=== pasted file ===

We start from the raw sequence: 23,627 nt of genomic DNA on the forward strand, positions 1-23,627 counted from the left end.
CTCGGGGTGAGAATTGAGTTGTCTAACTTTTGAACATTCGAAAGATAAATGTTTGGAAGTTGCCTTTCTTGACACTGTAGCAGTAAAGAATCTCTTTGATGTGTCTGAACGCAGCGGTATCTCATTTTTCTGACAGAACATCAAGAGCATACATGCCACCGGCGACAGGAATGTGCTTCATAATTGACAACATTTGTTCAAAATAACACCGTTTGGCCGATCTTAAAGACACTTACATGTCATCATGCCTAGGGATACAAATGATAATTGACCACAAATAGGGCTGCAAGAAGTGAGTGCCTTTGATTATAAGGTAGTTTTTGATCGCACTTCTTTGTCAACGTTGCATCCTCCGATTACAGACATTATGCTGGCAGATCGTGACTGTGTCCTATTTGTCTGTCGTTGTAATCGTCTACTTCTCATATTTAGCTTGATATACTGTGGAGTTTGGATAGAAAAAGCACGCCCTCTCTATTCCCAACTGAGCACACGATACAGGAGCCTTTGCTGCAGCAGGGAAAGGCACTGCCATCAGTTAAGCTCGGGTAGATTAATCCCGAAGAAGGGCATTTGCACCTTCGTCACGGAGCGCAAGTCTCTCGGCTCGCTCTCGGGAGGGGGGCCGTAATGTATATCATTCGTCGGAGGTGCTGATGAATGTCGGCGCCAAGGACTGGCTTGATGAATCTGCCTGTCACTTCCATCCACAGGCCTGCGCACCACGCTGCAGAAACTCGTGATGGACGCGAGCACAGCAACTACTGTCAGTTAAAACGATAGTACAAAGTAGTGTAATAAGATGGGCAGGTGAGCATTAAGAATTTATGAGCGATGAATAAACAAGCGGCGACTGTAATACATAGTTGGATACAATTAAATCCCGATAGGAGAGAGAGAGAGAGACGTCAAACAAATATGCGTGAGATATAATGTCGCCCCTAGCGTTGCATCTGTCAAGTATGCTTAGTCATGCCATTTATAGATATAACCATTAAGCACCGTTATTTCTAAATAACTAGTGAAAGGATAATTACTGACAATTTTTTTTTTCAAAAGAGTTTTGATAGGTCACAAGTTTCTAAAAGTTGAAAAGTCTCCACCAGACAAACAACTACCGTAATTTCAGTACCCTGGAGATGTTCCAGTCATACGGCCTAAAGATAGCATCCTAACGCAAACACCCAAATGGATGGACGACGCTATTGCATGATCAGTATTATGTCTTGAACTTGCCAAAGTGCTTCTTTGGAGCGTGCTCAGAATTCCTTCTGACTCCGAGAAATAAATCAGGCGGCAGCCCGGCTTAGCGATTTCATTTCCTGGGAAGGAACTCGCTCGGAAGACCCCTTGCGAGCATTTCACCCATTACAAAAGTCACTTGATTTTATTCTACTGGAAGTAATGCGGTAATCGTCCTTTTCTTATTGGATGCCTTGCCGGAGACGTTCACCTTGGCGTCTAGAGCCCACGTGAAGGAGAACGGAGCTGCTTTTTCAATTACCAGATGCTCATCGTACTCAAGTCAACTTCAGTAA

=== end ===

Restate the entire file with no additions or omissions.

We start from the raw sequence: 23,627 nt of genomic DNA on the forward strand, positions 1-23,627 counted from the left end.
CTCGGGGTGAGAATTGAGTTGTCTAACTTTTGAACATTCGAAAGATAAATGTTTGGAAGTTGCCTTTCTTGACACTGTAGCAGTAAAGAATCTCTTTGATGTGTCTGAACGCAGCGGTATCTCATTTTTCTGACAGAACATCAAGAGCATACATGCCACCGGCGACAGGAATGTGCTTCATAATTGACAACATTTGTTCAAAATAACACCGTTTGGCCGATCTTAAAGACACTTACATGTCATCATGCCTAGGGATACAAATGATAATTGACCACAAATAGGGCTGCAAGAAGTGAGTGCCTTTGATTATAAGGTAGTTTTTGATCGCACTTCTTTGTCAACGTTGCATCCTCCGATTACAGACATTATGCTGGCAGATCGTGACTGTGTCCTATTTGTCTGTCGTTGTAATCGTCTACTTCTCATATTTAGCTTGATATACTGTGGAGTTTGGATAGAAAAAGCACGCCCTCTCTATTCCCAACTGAGCACACGATACAGGAGCCTTTGCTGCAGCAGGGAAAGGCACTGCCATCAGTTAAGCTCGGGTAGATTAATCCCGAAGAAGGGCATTTGCACCTTCGTCACGGAGCGCAAGTCTCTCGGCTCGCTCTCGGGAGGGGGGCCGTAATGTATATCATTCGTCGGAGGTGCTGATGAATGTCGGCGCCAAGGACTGGCTTGATGAATCTGCCTGTCACTTCCATCCACAGGCCTGCGCACCACGCTGCAGAAACTCGTGATGGACGCGAGCACAGCAACTACTGTCAGTTAAAACGATAGTACAAAGTAGTGTAATAAGATGGGCAGGTGAGCATTAAGAATTTATGAGCGATGAATAAACAAGCGGCGACTGTAATACATAGTTGGATACAATTAAATCCCGATAGGAGAGAGAGAGAGAGACGTCAAACAAATATGCGTGAGATATAATGTCGCCCCTAGCGTTGCATCTGTCAAGTATGCTTAGTCATGCCATTTATAGATATAACCATTAAGCACCGTTATTTCTAAATAACTAGTGAAAGGATAATTACTGACAATTTTTTTTTTCAAAAGAGTTTTGATAGGTCACAAGTTTCTAAAAGTTGAAAAGTCTCCACCAGACAAACAACTACCGTAATTTCAGTACCCTGGAGATGTTCCAGTCATACGGCCTAAAGATAGCATCCTAACGCAAACACCCAAATGGATGGACGACGCTATTGCATGATCAGTATTATGTCTTGAACTTGCCAAAGTGCTTCTTTGGAGCGTGCTCAGAATTCCTTCTGACTCCGAGAAATAAATCAGGCGGCAGCCCGGCTTAGCGATTTCATTTCCTGGGAAGGAACTCGCTCGGAAGACCCCTTGCGAGCATTTCACCCATTACAAAAGTCACTTGATTTTATTCTACTGGAAGTAATGCGGTAATCGTCCTTTTCTTATTGGATGCCTTGCCGGAGACGTTCACCTTGGCGTCTAGAGCCCACGTGAAGGAGAACGGAGCTGCTTTTTCAATTACCAGATGCTCATCGTACTCAAGTCAACTTCAGTAA